Thursday, 29 January 2015

Farmageddon by Philip Lymbery / The Finkler Question by Howard Jacobsen / Not The End by Kate Vane

Another three reviews for Sophie and Suze's Review Challenge! These three are all for reads that I have finished in the last week. I've not had time to go plundering the archives again. As well as their blog pages, Sophie and Suze are running some great giveaways via the Challenge Facebook Page and you can get to everyone else's reviews there too.


Farmageddon: The True Cost of Cheap Meat by Philip Lymbery
My rating: 4 of 5 stars

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'Farm animals have been disappearing from our fields as the production of food has become a global industry. We no longer know for certain what is entering the food chain and what we are eating as the UK horsemeat scandal demonstrated. We are reaching a tipping point as the farming revolution threatens our countryside, health and the quality of our food wherever we live in the world. Farmageddon is a fascinating and terrifying investigative journey behind the closed doors of a runaway industry across the world from the UK, Europe and the USA, to China, Argentina, Peru and Mexico. It is both a wake-up call to change our current food production and eating practices and an attempt to find a way to a better farming future.'

I have been strongly affected by reading Farmageddon. It is a powerful illustration of the short sighted approach taken to food production since the 1950s. I expected most of the book to cover familiar ground as I thought I had a good grasp of the current situation regarding factory farming in the UK. It turns out that I don't!

I was shocked by the degree of illness and disease reported in densely farmed animals. Even farmed salmon, which I buy thinking it is the responsible way to preserve wild stocks, have volumes of lice that are nauseating to consider. I was also amazed to learn about the lack of nutritional value of the resulting meat. Dave and I have noticed our food seeming bland compared to remembered meals in the past, but had assumed it was our tastebuds fading. Apparently this is not the case and the unnaturally speedy growth rates of these animals are the cause. Also, the sheer volume of food and drugs consumed by these animals in their short, unpleasant lives cannot possibly be sustainable, and I don't want my taxes continuing to be spent on subsidising the system.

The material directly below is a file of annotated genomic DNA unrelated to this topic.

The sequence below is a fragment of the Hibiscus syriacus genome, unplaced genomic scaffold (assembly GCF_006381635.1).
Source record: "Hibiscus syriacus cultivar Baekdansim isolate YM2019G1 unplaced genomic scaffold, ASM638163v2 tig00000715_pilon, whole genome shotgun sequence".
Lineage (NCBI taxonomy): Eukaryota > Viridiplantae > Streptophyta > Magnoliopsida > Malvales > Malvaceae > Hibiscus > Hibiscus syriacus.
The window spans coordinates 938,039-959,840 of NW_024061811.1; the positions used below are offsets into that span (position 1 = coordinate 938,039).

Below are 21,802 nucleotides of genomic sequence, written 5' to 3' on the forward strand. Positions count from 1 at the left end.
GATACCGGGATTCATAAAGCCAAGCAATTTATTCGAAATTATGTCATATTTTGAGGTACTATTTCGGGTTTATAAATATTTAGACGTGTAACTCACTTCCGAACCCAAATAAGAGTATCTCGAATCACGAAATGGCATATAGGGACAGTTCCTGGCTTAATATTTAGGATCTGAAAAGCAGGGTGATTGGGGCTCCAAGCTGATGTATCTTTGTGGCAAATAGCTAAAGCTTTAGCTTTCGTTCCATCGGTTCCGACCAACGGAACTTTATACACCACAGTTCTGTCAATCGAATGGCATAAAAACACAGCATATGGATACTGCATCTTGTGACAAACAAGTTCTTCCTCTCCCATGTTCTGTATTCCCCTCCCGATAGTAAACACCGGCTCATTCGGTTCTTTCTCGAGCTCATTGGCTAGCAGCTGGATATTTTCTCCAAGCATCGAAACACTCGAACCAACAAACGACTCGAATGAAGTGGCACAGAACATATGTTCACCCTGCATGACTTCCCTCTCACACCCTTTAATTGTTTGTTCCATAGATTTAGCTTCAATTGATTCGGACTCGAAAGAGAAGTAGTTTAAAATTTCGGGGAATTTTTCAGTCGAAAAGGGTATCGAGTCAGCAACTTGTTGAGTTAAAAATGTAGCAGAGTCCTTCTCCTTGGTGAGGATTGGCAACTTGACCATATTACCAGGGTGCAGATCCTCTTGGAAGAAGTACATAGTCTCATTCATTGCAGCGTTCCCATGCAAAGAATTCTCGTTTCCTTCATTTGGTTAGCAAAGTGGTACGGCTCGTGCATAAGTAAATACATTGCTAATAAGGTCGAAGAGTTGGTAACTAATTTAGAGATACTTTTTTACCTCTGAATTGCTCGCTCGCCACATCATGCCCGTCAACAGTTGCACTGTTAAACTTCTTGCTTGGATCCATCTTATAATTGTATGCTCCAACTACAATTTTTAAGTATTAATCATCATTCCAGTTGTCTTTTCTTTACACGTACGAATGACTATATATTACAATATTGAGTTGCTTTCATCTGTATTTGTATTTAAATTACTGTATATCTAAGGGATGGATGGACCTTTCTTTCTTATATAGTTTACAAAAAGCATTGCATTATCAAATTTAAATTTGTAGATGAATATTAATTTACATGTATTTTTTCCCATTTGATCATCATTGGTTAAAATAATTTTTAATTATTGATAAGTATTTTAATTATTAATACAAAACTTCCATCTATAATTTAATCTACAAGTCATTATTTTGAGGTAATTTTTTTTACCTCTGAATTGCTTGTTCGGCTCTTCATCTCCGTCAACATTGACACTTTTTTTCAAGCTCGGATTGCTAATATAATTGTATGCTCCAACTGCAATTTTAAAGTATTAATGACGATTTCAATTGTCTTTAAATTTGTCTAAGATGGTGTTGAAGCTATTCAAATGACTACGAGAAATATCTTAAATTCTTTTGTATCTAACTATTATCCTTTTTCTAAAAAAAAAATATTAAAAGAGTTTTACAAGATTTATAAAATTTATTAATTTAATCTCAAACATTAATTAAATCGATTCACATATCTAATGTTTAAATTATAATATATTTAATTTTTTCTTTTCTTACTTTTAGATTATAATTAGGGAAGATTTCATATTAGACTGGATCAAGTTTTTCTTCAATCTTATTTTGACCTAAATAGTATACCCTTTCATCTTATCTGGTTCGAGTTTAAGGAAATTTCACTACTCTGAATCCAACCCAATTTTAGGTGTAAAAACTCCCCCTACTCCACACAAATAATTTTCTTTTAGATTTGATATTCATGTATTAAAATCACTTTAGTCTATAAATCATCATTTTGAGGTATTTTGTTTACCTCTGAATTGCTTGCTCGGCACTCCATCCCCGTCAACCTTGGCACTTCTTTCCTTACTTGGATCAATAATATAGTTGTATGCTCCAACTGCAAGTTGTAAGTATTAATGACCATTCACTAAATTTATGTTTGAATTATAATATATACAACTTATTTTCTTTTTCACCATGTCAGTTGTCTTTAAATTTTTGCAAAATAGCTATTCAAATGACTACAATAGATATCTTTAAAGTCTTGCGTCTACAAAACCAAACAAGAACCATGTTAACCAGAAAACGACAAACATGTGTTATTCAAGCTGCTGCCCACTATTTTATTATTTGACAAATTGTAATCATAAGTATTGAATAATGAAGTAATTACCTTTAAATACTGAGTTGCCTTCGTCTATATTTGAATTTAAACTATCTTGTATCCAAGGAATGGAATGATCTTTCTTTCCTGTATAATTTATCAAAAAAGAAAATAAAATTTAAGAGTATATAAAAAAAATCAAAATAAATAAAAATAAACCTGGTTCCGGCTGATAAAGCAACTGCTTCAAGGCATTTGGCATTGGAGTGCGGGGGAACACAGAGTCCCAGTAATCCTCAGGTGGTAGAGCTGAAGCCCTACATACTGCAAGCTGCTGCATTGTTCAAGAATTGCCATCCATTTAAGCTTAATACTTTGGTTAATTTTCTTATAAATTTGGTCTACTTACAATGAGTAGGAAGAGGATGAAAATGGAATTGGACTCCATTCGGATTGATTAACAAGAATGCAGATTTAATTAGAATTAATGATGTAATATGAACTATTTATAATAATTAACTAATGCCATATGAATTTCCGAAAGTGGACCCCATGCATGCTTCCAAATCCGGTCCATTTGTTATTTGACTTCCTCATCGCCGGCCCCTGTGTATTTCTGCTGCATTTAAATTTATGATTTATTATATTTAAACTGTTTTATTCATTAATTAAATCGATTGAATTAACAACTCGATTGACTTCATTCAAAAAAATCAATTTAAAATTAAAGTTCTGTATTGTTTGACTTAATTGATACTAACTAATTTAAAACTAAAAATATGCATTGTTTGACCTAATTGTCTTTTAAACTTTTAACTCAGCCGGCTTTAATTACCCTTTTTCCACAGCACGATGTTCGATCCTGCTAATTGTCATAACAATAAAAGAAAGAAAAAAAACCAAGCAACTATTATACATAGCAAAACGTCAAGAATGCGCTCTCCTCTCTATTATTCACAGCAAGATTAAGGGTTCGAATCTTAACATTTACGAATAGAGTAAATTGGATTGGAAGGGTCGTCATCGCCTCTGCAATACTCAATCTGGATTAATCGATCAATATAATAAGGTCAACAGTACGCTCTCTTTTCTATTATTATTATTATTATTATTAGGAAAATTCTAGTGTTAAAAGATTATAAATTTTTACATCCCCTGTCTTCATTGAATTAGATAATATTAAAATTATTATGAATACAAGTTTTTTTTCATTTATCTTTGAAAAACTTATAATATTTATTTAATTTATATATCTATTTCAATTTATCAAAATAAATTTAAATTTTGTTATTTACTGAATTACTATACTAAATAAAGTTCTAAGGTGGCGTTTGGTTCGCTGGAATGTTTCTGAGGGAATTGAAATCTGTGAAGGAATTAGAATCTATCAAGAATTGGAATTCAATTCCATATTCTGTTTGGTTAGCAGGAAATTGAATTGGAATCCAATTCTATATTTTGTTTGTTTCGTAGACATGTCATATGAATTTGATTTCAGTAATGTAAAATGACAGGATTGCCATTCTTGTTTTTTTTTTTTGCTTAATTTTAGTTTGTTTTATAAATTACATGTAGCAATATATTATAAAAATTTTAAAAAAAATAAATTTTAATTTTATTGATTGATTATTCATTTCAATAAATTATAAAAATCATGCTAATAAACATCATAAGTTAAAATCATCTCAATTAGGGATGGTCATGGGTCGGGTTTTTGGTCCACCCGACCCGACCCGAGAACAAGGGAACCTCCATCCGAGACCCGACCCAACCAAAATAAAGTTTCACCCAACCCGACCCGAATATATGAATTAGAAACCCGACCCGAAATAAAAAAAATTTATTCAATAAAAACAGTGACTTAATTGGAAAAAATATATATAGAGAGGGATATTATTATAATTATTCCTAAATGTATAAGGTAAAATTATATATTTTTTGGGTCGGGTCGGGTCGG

Fortunately, after all the doom and gloom of animal suffering, ludicrous volumes of waste, destroyed land and rivers, there is a strong message of hope and extensive suggestions for how individual consumers can help to make a real difference. And it's not just Go Veggie either! Realistic advice that we plan to follow includes buying smaller quantities of higher welfare meat. I think the price should then be similar overall and the nutritional content will be higher. Meatfree Mondays is another fun idea for which there are numerous recipe suggestions online (from independent sources, not CIWF).

With regards to the actual writing, I did wonder if the material had originally been conceived as independent essays or lectures because there is a fair amount of overlap to the themed sections. I normally read books cover to cover within a couple of days, but found the repetition too much in this case. Reading a single section then putting Farmageddon aside for a while before returning to it I think is a better approach. The repetition then feels more like reinforcement! Arguments are well made and examples of practices are given from around the world. Most facts are backed up with notes of their sources, although flipping to the back on a Kindle is tedious so I soon gave that up! Nonetheless, I would recommend Farmageddon to pretty much everyone as an eye-opening read.

Search Lit Flits for more:
Books by Phillip Lymbery / Diet and food books / Books from England